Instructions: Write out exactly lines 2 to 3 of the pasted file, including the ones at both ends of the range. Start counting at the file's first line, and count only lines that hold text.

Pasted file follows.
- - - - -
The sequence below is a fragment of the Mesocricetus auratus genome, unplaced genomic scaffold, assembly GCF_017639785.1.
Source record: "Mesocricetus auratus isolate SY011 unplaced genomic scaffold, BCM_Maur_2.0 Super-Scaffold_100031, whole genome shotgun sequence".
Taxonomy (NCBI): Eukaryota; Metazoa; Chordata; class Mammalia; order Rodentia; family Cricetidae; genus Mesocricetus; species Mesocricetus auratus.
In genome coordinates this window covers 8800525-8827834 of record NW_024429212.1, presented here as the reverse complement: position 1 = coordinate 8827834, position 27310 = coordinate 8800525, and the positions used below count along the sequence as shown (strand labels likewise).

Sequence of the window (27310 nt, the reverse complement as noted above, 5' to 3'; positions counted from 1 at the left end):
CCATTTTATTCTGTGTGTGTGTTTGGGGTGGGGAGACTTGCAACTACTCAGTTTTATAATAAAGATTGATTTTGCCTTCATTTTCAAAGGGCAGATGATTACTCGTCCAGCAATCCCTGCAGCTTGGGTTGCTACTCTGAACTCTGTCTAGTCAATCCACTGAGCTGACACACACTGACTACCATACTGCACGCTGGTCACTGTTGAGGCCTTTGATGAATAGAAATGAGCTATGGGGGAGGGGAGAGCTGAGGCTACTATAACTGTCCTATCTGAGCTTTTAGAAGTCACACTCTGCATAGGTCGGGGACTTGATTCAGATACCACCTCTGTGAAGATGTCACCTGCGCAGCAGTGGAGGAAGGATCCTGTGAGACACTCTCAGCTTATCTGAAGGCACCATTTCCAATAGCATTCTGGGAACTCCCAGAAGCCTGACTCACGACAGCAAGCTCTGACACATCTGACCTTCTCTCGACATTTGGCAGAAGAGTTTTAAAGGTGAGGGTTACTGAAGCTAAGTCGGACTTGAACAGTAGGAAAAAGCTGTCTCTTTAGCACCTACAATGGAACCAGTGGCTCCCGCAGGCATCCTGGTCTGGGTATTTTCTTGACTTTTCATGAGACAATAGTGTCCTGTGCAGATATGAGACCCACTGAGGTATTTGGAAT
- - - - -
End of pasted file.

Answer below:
Source record: "Mesocricetus auratus isolate SY011 unplaced genomic scaffold, BCM_Maur_2.0 Super-Scaffold_100031, whole genome shotgun sequence".
Taxonomy (NCBI): Eukaryota; Metazoa; Chordata; class Mammalia; order Rodentia; family Cricetidae; genus Mesocricetus; species Mesocricetus auratus.